One of the most popular desktop Linux distribution preferred by many people all over the world is Linux Mint since its entirely free and open source. Linux Mint was based on the operating system Debian and Ubuntu and was developed by Clement Lefebvre in France during 2006. The first version released into the market was named “Ada” and still on the run with the latest version that has been created called “Tricia”.
The development was fueled by the goal to produce a modern, elegant to look upon, operating system which is comfortable and easy to use. It provides full multimedia support by incorporating proprietary software such as Adobe Flash. In short, the system was designed for a desktop computer to make it more comfortable to use. Aside from that, it’s community-driven, which means that users are encouraged to give feedback that enables them to track and improve the system more.
In order to successfully install the latest version, “Tricia”, these core requirements must be met first;
- 1GB of RAM
- 15GB of disk space
- 1024×768 resolution
Some precautions that need attention when trying to use it are listed below
- The 64-bit ISO can boot with BIOS or UEFI.
- The 32-bit ISO can only boot with BIOS.
- The 64-bit ISO is recommended for all modern computers
When all those requirements were met and finding what’s compatible, Linux is readily downloadable on their website, just click the links of the edition of choice and everything is set for the first step of the installation process.
Next, download a USB burning program (depending on the operating system) and insert a USB flash drive to the computer and format it making sure that the correct file system was chosen.
- Windows – Choose NTFS or FAT32
- Mac – Choose Mac OS Extended (Journaled)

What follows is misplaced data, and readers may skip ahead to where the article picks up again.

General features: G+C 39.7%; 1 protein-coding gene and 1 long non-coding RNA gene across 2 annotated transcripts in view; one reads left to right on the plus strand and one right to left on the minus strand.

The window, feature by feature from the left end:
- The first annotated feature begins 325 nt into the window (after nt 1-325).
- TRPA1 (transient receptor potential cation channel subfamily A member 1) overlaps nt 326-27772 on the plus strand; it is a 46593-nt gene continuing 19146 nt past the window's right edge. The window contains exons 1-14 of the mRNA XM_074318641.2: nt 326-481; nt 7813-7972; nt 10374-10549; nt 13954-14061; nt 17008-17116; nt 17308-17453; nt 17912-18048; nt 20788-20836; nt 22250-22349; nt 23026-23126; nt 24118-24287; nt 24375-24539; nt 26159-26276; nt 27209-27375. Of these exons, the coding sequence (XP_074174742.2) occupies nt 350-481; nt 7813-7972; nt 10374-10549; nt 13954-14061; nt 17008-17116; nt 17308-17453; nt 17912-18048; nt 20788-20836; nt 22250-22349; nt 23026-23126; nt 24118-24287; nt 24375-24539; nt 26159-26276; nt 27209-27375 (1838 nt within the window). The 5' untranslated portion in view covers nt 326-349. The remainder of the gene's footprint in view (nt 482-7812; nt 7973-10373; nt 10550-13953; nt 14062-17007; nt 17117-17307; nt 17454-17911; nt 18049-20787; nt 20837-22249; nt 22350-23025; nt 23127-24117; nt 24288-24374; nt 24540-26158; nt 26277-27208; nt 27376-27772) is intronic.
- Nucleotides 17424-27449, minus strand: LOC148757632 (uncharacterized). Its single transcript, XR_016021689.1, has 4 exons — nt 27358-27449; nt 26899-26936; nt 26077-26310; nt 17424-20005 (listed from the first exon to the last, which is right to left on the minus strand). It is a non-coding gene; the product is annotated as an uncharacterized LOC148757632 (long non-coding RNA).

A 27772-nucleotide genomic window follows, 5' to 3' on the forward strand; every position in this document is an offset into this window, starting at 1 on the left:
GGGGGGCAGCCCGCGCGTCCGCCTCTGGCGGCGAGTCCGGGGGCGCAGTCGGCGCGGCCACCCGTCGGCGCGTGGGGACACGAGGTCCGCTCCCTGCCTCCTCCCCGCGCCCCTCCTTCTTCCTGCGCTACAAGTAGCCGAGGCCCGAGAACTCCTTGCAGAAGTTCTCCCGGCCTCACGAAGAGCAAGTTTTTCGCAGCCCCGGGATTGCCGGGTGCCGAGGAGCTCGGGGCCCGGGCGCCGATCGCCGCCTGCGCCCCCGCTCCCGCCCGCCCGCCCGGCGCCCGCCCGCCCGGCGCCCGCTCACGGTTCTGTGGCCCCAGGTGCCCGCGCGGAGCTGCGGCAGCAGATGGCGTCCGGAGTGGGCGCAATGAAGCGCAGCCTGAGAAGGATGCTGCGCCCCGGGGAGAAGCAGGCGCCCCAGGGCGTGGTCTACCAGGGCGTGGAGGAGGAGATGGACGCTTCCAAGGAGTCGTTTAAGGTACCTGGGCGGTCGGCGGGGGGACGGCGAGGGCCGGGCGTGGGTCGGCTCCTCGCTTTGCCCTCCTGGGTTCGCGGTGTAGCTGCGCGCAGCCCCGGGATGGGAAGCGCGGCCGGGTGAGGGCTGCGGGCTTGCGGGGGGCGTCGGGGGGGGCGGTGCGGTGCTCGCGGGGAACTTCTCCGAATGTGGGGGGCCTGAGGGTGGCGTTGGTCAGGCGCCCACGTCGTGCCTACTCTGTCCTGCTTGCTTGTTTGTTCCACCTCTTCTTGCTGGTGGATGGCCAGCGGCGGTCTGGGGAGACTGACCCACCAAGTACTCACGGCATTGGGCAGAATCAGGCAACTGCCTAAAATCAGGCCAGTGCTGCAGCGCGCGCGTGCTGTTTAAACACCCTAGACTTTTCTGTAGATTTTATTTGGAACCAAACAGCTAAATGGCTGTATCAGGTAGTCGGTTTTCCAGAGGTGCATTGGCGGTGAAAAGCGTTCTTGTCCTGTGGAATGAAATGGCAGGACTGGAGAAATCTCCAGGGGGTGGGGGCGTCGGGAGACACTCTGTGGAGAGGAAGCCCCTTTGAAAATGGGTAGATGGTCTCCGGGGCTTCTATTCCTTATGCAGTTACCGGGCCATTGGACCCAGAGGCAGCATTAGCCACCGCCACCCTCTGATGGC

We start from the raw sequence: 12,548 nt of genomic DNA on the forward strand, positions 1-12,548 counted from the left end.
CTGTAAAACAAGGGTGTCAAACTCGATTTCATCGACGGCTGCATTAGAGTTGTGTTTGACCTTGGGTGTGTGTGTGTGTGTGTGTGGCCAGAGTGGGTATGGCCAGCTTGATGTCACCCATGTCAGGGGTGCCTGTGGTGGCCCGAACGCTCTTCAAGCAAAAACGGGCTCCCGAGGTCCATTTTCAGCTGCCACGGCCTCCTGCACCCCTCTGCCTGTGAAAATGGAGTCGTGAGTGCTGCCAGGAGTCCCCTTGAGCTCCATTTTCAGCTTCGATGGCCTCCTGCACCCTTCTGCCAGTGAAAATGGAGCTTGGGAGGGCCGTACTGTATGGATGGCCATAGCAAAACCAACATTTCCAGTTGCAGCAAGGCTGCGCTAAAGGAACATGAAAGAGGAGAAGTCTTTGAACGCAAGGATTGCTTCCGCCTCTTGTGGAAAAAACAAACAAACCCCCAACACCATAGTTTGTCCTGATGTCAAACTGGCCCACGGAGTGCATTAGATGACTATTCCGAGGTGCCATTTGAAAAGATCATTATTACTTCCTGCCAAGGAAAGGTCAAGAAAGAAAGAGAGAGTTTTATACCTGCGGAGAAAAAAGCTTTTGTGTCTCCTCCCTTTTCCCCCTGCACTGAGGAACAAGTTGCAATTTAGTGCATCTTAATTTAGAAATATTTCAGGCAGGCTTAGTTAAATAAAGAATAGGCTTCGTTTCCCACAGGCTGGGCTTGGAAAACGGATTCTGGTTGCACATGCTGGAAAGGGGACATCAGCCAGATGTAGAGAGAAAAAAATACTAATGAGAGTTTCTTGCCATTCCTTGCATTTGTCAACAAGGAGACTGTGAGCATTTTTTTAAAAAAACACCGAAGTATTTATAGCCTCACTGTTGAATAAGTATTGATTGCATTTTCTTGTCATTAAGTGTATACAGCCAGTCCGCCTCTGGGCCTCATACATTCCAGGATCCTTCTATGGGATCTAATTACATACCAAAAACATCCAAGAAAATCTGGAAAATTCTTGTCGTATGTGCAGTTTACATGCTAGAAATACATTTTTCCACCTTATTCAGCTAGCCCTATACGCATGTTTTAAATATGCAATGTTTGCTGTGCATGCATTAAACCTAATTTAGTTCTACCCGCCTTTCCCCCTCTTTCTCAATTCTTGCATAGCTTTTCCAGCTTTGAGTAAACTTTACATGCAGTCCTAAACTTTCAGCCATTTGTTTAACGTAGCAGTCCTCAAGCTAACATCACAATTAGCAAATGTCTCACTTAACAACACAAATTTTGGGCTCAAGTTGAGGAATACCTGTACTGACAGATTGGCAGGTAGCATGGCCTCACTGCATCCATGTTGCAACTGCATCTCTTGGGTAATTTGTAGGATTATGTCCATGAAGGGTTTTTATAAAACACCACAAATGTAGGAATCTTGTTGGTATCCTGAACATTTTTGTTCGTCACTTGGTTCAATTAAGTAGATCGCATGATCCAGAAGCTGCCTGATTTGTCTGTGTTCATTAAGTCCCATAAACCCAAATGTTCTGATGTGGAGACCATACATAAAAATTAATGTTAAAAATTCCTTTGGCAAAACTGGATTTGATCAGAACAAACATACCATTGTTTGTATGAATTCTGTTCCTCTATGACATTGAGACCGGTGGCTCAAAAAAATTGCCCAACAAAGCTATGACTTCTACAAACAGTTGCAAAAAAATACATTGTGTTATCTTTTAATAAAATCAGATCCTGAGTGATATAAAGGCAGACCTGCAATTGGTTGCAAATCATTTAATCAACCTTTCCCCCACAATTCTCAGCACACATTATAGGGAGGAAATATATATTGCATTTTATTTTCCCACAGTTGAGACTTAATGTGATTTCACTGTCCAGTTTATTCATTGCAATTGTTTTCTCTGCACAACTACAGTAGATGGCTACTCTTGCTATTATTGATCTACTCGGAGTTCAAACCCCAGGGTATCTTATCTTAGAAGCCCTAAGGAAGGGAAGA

After which, all are prepared for the installation. Just click the necessary buttons step by step for it to be installed successfully. There are several things notable with Linux Mint that is beneficial especially for beginners:
- Low memory usage with Cinnamon feature
- The software manager is lighter and faster
- Has Software Source tool which gives an option to reset when the repository lists are messed up
- Themes, Applets, and Desklets are already covered; no need to install other tools
Pop!_OS have better support which includes Nvidia Hardware and working on a Live-USB setup. It can make a “recovery” partition for easier reinstall in case some mishaps happen, updates progress and has optimizations especially to GNOME and other laptops with dual GPU setups. The installation process can be run very smoothly with just some clicks. It’s user-friendly and takes care of the users with their disk encryption that prevents others from breaching in when laptops are lost or mishandled. It’s best for developers and gamers as it offers high-quality performance.
On the other hand, Linux Mint contains a lot of tedious processes, however, this is the best option for those users with low budget memory storage. It’s also good for beginners since it’s lighter and faster with software tools that are very reliable when the system is messed up. It’s community-driven, which means that users are encouraged to give feedback that enables them to track and improve the system more. Moreover, unlike Pop!_OS, it has lots of versions and has different system requirements that need to be solved first in order to start the installation process. Yes, it’s easy to use, however, it does not deliver a simple yet elegant vibe, unlike Pop!_OS.